Our Father in Heaven

by Gamaliel Ortiz

As elders, we have reviewed our Constitution to recommend updates and edits, as appropriate. In a couple of weeks, we’ll vote on some proposed changes to what we might call operational aspects. Apart from the operational matters that are intended to preserve and/or improve function and order, there are some matters of doctrine that could use updating. To be clear, it’s not that we are changing our position on any of the doctrinal matters in our statement of faith. Rather, it’s to clarify those positions to still communicate them well in light of changing times and culture.

One of the changes we’re proposing within the statement of faith is a statement on God the Father. Up to this point, we have a statement on God Himself, which states He exists, “in three distinct persons – the Father, the Son and the Holy Spirit...” This is followed by individual statements on the Son and the Holy Spirit, but there is no explicit statement on the Father alone. In order to be consistent and clear, we propose adding the following statement:

“We believe in the Father, the first person of the Triune God, who orders all things according to His own purpose and grace and who continually upholds, directs, and governs all creatures and events for His own glory. His Fatherhood is fundamental to His divine being. He is the Father of all people as their Creator. He is uniquely the Father to our Lord Jesus Christ as well as to all who believe in him. He has appointed his Son to judge humanity and will one day hold us accountable to His standard.”

Isaiah 64:8; Malachi 2:10; Matthew 5:45, 48; John 1:12; Acts 17:31; Romans 8:14-17; 15:6; II Corinthians 1:3; 11:31; Galatians 3:26; 4:4; Ephesians 1:3, 11; 2:18-19; 4:6; I Peter 1:3; I John 3:1.

Each person of the Trinity is fully God, though they are distinct persons. Since their essence (and nature and attributes) is the same, the differences are in their roles and how they live in relationship. Scripture reveals the role of the Father as ordering or planning. The Father’s role can be articulated more clearly in comparison with the other persons of the Godhead as it relates to our salvation. The Father planned for our salvation, the Son purchased it, and the Spirit effectuates it. Ephesians 1:3-5 tells us that God the Father chose us and predestined us according to the purpose of His will. Then in verses 11 and 12, it reiterates that He predestined us “according to the purpose of Him who works all things according to the counsel of His will... to the praise of His glory.” God works and orders all things in accordance with His will and for His glory. This highlights His role.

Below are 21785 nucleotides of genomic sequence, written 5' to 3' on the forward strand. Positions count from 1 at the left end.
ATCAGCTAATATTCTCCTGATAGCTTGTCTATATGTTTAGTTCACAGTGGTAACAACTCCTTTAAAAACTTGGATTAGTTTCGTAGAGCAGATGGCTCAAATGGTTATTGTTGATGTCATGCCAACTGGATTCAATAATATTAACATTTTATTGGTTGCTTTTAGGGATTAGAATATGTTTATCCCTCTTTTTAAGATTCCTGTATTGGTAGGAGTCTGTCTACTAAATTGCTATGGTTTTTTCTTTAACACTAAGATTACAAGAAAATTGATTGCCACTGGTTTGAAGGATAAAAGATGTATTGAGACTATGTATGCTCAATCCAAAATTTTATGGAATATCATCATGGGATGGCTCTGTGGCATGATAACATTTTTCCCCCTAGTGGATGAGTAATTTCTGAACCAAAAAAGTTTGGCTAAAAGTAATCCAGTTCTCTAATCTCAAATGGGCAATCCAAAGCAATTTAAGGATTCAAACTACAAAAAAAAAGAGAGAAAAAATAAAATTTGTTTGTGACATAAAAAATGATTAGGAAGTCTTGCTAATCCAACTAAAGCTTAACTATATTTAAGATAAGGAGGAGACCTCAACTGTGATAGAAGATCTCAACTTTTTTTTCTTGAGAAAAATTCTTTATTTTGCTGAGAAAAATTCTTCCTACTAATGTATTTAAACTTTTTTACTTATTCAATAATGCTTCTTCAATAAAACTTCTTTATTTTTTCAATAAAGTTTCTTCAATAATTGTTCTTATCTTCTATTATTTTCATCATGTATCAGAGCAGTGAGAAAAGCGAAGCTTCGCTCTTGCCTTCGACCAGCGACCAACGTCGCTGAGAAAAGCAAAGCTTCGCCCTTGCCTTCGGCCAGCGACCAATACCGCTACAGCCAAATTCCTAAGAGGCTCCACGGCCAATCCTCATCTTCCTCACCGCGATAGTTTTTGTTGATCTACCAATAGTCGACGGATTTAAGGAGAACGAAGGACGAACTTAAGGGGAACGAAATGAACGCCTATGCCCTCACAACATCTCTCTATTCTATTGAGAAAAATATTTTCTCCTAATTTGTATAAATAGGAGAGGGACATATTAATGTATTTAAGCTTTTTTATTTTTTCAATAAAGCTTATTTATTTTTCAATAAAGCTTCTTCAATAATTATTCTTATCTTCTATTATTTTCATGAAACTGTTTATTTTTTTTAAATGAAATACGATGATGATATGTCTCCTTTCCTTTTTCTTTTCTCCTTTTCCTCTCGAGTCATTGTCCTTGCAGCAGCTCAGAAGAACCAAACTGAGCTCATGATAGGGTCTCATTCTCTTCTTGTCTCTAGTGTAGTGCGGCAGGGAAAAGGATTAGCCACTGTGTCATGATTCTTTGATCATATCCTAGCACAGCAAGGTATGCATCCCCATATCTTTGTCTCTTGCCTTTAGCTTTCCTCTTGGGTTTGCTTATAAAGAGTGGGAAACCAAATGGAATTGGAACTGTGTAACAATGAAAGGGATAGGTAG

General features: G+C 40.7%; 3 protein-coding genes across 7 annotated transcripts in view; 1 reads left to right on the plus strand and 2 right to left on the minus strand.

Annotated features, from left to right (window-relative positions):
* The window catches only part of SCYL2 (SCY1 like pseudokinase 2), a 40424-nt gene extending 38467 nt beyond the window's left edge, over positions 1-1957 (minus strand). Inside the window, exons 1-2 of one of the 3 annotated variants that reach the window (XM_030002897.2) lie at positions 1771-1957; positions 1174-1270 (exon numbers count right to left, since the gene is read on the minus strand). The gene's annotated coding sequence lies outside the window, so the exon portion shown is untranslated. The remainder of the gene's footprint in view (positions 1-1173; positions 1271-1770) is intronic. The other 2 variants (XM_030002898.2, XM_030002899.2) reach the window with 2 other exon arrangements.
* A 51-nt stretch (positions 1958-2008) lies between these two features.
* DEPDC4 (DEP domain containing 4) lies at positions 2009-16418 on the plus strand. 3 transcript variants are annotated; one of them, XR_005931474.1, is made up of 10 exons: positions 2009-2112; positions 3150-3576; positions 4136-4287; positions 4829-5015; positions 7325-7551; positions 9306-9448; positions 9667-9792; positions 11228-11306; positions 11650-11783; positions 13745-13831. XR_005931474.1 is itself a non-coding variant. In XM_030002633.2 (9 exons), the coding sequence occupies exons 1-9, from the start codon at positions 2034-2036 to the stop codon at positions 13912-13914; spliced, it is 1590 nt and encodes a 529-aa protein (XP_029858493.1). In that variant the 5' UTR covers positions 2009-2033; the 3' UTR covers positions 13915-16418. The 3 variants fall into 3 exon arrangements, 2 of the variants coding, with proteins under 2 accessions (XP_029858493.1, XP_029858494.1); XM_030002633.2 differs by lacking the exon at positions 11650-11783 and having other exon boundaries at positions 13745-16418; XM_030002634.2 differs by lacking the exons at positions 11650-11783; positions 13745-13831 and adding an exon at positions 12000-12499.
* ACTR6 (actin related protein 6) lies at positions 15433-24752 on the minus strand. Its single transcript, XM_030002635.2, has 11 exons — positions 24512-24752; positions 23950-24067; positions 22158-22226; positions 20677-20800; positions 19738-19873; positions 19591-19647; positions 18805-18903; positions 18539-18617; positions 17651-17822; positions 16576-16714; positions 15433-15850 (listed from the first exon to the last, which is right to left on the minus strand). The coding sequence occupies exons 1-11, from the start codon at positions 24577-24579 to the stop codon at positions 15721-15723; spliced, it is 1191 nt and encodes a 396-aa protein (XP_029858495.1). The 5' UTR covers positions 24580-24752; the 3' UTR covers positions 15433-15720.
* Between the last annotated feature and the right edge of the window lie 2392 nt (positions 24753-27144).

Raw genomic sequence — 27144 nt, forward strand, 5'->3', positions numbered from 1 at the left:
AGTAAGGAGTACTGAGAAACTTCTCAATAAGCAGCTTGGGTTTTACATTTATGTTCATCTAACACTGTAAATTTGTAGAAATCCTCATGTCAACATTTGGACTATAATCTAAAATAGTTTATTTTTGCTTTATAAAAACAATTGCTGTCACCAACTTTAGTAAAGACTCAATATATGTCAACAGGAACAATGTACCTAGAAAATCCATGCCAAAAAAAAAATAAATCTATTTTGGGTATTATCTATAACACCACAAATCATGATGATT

In relationship, one of the primary ways that God has chosen to reveal Himself to us is as Father. All throughout Paul’s writings in the New Testament, He is identified as the Father of Jesus, the second person of the Trinity. This is important in shaping our understanding of the relationship that exists within the Godhead, between the persons of the Trinity. In the Old Testament Scriptures listed, as well as in Ephesians 4, God is also identified as the Father of all. Isaiah specifically connects his Fatherhood to the fact that we are all the work of His hand. However, there is a further extent of that Fatherhood reflected through those who have been saved. John (1:12) says that those who believe in Christ are children of God. Paul adds (Romans 8:14) that those who are led by the Spirit are sons of God. He has given us His Spirit so that we may call Him “Abba, Father” (Romans 8:16). So, while He may be functionally the Father of all as Creator, He is relationally Father to those He has redeemed.

Why is this important? Among other things, it establishes a framework from which we can understand how we are to relate to God as Father. I have several things hanging up on the walls of my office. Some are paintings and other artwork from Haiti, which remind me to pray for the people I had the privilege of discipling there. But there is also quite a bit of artwork made by my kids. These are continual reminders that I am an earthly picture of our Heavenly Father to my five children. Two art pieces use the name “Papi” on them, which is the Spanish equivalent of “Daddy.” Another does say it in English. Perhaps you’ve heard the adage that “any man can be a father, but it takes someone special to be a daddy” – or something close to that. Being their father implies that I physically contributed to their existence here on earth. That alone is hardly relationship-building material. But the fact that they call me “Papi” and “Daddy” reveals the personal nature of the relationship we have.

The belief that Yahweh has created us and placed us here on earth is hardly unique either. Many religions of the world believe in a creator god who made everything, but then stepped back, inaccessible to anyone. But our God has made a way by which we may come to Him and call Him Father, through Jesus. “But to all who did receive him (Jesus), who believed in his name, he gave the right to become children of God” (John 1:12). We serve a personal God who desires an intimacy with you and me as our Father, which we can enjoy because of what Christ has done on our behalf, and is effectuated through His Holy Spirit.